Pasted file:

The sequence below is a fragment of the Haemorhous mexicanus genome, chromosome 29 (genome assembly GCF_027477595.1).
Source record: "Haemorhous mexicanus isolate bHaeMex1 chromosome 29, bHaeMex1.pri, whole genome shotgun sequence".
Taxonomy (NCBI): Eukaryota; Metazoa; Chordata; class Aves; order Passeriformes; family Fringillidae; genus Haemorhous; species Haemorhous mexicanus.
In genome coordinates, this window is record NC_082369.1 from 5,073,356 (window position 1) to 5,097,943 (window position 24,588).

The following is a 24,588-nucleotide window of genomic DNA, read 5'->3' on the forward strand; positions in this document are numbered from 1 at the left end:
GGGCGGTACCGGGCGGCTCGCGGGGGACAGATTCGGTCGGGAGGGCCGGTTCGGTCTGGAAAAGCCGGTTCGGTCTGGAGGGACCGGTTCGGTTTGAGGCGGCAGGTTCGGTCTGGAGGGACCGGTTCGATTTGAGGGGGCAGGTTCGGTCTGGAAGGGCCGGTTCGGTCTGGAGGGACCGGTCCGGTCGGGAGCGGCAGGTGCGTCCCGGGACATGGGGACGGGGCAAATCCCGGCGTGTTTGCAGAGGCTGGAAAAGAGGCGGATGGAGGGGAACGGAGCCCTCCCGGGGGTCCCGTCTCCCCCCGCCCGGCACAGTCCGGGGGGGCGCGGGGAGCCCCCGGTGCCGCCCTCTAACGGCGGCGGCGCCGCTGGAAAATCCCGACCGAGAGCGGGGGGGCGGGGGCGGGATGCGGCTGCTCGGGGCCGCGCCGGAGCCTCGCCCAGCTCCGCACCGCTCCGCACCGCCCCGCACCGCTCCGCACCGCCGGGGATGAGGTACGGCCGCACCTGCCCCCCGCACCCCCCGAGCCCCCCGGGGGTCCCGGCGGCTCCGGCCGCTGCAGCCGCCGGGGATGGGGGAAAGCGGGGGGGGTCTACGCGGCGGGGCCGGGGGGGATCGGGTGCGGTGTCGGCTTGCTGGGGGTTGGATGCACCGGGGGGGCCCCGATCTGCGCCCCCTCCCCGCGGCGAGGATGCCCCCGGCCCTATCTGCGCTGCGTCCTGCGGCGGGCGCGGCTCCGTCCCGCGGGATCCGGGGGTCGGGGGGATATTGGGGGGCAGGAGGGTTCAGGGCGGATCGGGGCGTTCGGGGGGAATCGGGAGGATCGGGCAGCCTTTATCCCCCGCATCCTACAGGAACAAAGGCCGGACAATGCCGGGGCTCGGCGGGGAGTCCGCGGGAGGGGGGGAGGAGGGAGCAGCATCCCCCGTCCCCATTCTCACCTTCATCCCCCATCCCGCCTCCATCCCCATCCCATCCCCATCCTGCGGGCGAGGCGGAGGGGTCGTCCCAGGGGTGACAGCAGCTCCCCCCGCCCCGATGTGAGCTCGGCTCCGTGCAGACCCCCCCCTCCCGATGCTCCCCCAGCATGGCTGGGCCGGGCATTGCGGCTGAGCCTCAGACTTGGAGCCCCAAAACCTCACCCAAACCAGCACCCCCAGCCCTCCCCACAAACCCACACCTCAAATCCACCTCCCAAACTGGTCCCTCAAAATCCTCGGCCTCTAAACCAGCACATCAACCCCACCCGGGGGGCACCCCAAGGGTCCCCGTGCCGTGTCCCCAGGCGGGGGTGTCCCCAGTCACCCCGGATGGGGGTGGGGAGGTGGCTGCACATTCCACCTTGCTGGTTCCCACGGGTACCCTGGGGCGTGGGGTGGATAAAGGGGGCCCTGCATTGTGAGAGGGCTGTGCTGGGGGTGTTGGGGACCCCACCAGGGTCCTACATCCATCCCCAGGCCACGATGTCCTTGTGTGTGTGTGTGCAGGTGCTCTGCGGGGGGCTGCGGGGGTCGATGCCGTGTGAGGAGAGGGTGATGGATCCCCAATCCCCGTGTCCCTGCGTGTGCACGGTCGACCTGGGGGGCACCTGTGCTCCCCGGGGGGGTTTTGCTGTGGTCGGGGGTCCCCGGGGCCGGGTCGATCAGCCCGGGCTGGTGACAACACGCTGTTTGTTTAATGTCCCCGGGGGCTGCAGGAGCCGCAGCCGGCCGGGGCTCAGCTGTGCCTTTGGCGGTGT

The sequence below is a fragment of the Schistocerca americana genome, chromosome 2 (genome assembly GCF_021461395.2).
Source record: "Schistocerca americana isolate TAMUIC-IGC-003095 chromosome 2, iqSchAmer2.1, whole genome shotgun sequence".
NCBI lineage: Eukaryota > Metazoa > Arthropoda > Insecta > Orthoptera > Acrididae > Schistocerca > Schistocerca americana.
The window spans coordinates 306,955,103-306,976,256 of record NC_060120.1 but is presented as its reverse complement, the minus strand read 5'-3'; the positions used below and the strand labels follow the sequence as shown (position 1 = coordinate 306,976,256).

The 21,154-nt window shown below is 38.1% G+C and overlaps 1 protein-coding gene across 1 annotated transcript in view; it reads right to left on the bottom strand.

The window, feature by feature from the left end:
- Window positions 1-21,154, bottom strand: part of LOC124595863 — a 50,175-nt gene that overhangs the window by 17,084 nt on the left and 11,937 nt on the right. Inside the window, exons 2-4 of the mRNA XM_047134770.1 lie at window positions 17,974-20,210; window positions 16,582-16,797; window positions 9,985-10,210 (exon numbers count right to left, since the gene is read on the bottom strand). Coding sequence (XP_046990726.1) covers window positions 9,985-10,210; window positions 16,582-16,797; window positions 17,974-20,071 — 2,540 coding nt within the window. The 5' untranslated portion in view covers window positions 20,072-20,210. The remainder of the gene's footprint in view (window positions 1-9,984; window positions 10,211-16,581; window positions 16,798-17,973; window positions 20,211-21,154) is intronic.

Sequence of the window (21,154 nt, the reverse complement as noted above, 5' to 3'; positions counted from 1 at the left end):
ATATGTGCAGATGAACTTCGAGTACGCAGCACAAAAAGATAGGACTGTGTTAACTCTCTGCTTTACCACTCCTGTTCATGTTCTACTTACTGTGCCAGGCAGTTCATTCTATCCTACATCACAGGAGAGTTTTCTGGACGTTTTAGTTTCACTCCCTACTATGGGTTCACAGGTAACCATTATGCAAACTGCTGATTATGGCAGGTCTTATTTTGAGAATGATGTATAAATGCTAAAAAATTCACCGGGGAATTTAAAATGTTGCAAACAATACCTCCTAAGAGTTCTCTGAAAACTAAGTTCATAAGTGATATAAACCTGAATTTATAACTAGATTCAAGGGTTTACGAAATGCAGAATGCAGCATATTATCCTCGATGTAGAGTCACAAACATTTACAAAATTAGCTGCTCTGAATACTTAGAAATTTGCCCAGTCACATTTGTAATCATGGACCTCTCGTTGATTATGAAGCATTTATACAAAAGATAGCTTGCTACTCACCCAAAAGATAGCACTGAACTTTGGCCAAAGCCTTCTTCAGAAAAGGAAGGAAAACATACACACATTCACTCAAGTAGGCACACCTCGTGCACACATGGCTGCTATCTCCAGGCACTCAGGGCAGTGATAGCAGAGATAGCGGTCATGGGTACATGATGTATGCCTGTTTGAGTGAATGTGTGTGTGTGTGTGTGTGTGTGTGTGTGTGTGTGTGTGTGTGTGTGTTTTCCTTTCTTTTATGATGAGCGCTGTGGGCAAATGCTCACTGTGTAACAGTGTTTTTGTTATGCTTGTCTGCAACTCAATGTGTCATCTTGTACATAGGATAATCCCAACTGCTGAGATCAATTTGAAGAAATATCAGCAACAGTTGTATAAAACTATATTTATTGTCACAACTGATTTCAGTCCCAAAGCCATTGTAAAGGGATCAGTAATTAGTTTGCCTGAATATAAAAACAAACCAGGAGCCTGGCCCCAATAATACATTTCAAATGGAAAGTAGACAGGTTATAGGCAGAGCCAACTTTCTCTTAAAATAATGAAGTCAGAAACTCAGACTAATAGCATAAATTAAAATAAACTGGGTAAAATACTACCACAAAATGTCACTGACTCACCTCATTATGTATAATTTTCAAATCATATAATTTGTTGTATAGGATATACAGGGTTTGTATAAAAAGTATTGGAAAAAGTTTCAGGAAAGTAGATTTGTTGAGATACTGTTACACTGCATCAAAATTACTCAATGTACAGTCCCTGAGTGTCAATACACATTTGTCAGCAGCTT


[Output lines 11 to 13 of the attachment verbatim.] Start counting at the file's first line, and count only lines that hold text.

The 21,154-nt window shown below is 38.1% G+C and overlaps 1 protein-coding gene across 1 annotated transcript in view; it reads right to left on the bottom strand.

The window, feature by feature from the left end:
- Window positions 1-21,154, bottom strand: part of LOC124595863 — a 50,175-nt gene that overhangs the window by 17,084 nt on the left and 11,937 nt on the right. Inside the window, exons 2-4 of the mRNA XM_047134770.1 lie at window positions 17,974-20,210; window positions 16,582-16,797; window positions 9,985-10,210 (exon numbers count right to left, since the gene is read on the bottom strand). Coding sequence (XP_046990726.1) covers window positions 9,985-10,210; window positions 16,582-16,797; window positions 17,974-20,071 — 2,540 coding nt within the window. The 5' untranslated portion in view covers window positions 20,072-20,210. The remainder of the gene's footprint in view (window positions 1-9,984; window positions 10,211-16,581; window positions 16,798-17,973; window positions 20,211-21,154) is intronic.